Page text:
Fifthly, the divided parliamentary oversight of strategic thinking in government has wider consequences for the public understanding of strategy. Parliamentary committees report on the record and so what they have to say can help both inform public understanding of the issues surrounding security and strategy and promote public identification with government strategy. The Ministry of Defence’s polling of public attitudes to defence, on issues like Britain’s membership of NATO and the deployment of the armed forces, show consistently high ratings, normally over 65 percent approval, regardless of age, place of residence or gender.  Public support for Ukraine and public engagement with the current state of the Middle East make similar points.  There is greater awareness of and appreciation for security and strategy than either government or the traditional media often acknowledge.

This insight matters, sixthly, because public understanding contributes to societal resilience.  The Covid-19 pandemic brought out the capacity of British society to act collectively in the common interest and in ways which both supported and contributed to communities. This is itself a strategic asset – and a lesson that should be learned from the pandemic, because national resilience itself underpins both deterrence and, as Ukraine is showing on a daily basis, defence itself.

Seventh, and finally, strategy – particularly in situations of volatility and high levels of competition and even conflict – rests not on the minimisation of risk but on the awareness of the opportunities that risk can present. The National Security Strategy has depended on a National Risk Register for its conclusionsThe Register creates a defensive and reactive mindset.  That is not how the commanders of the eighteenth, nineteenth and early-twentieth centuries the example with which these comments began - saw risk.  They accepted risk because its exploitation could create opportunity.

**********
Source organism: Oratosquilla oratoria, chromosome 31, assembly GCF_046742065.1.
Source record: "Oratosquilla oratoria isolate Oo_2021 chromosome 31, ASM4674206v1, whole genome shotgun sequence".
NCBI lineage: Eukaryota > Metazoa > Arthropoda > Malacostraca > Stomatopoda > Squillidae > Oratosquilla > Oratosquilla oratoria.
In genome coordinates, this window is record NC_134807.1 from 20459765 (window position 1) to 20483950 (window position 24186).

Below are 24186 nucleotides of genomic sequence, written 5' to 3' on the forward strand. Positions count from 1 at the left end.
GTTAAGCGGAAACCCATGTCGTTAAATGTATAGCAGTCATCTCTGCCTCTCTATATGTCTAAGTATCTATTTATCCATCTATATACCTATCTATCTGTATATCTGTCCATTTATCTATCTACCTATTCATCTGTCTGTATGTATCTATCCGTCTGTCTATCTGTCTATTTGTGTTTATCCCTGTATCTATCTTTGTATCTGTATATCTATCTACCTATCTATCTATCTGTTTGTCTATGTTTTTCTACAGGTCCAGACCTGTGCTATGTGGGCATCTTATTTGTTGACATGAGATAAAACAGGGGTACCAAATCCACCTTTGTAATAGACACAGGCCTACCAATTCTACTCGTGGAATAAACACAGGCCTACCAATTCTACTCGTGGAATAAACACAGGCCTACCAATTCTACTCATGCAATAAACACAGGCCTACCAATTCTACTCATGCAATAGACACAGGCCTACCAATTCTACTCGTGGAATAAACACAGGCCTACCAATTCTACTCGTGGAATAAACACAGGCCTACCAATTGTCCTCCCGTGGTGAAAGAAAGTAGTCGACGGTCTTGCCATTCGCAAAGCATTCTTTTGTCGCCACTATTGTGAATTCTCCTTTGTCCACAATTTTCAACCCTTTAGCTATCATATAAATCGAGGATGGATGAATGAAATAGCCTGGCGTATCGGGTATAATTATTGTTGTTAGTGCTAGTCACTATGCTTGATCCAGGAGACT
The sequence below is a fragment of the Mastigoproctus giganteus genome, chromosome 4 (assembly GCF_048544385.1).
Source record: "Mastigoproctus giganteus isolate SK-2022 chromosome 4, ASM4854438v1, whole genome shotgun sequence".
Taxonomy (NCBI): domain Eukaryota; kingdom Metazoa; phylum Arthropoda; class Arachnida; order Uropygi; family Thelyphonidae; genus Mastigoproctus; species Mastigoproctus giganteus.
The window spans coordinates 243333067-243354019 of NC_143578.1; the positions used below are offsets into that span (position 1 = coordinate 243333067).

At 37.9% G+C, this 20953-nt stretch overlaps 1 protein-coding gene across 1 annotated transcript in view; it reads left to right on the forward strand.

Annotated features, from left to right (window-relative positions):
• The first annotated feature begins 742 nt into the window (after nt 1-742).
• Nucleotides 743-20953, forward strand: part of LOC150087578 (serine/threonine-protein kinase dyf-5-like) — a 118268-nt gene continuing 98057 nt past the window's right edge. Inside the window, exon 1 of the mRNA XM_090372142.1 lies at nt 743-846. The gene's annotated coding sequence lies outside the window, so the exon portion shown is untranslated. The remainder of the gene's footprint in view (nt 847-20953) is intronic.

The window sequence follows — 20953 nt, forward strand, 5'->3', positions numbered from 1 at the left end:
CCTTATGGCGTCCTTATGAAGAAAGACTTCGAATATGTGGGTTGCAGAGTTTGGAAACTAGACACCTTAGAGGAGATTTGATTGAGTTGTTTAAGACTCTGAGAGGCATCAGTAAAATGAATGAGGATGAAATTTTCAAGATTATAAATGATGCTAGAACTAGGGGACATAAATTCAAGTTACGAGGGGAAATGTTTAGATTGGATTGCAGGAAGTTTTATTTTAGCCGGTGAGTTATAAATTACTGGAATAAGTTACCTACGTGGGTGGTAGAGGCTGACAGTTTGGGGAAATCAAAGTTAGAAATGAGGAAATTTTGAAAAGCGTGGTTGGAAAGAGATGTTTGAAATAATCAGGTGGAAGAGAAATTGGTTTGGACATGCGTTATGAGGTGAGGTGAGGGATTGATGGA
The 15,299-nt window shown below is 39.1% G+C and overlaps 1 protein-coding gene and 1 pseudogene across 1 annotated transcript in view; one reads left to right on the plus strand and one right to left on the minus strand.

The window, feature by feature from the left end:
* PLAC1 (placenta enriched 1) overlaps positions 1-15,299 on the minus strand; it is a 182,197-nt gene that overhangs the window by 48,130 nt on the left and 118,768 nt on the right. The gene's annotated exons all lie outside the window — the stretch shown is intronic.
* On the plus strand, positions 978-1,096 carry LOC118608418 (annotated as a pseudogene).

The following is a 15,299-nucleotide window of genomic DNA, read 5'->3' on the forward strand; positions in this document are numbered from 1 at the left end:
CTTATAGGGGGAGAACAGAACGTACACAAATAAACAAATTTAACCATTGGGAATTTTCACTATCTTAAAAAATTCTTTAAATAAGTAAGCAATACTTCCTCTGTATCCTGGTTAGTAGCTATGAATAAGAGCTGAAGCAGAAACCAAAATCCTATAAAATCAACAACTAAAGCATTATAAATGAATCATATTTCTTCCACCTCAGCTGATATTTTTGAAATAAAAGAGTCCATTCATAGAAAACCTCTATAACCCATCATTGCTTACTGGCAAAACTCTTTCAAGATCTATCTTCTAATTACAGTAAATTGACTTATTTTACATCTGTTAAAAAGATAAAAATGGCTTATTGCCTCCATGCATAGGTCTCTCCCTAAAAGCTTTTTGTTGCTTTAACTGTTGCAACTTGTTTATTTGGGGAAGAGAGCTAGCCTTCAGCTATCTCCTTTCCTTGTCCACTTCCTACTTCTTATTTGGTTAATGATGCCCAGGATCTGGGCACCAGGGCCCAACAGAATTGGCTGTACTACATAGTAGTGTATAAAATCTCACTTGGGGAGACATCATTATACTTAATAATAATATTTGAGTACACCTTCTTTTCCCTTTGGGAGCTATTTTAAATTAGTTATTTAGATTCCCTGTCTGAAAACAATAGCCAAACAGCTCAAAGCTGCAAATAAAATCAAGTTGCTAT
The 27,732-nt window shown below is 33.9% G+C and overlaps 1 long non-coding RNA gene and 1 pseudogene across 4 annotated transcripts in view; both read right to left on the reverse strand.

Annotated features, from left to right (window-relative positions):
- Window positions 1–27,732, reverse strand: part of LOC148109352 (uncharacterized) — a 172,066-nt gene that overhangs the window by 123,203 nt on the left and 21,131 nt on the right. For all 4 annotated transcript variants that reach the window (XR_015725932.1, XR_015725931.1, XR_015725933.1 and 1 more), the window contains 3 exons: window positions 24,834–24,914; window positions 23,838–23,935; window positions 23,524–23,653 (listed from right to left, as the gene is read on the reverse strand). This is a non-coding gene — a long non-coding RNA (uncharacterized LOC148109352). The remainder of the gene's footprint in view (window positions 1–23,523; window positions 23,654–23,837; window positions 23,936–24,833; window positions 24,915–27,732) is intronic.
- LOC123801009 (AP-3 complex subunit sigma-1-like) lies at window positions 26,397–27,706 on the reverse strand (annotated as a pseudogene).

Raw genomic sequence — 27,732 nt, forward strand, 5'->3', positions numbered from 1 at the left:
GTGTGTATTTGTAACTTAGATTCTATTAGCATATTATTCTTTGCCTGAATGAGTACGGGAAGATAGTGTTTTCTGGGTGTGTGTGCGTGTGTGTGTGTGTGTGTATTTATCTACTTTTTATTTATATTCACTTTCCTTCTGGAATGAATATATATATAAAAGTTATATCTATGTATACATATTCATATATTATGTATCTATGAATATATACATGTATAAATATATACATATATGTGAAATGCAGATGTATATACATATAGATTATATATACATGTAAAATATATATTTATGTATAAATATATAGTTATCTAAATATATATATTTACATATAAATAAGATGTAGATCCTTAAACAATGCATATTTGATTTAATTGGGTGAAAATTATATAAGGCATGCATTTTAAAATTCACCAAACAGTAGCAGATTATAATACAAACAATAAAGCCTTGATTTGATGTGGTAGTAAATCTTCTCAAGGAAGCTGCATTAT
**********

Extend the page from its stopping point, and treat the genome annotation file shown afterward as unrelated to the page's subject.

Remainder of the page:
Professor Sir Hew Strachan, Bishop Wardlaw Professor of International Relations, University of St Andrews, and Emeritus Fellow of All Souls College, Oxford.

The above comments draw on ideas developed more fully in:

Hew Strachan, The Direction of War: contemporary strategy in historical perspective (Cambridge University Press, 2013).


Hew Strachan, ‘Strategy in theory; strategy in practice’, Journal of Strategic Studies, 42:2 (2019), pp 171-90

Hew Strachan and Ruth Harris, The Utility of Military Force and Public Understanding in Today’s Britain, RAND Europe, 2020, www.rand.org/t/RRA213-1

Hew Strachan, ‘The Causes of Wars and their Consequences’, in Richard Iron and Damien Kingsbury (eds), How wars end: theory and practice (London: Routledge, 2023), pp 11-27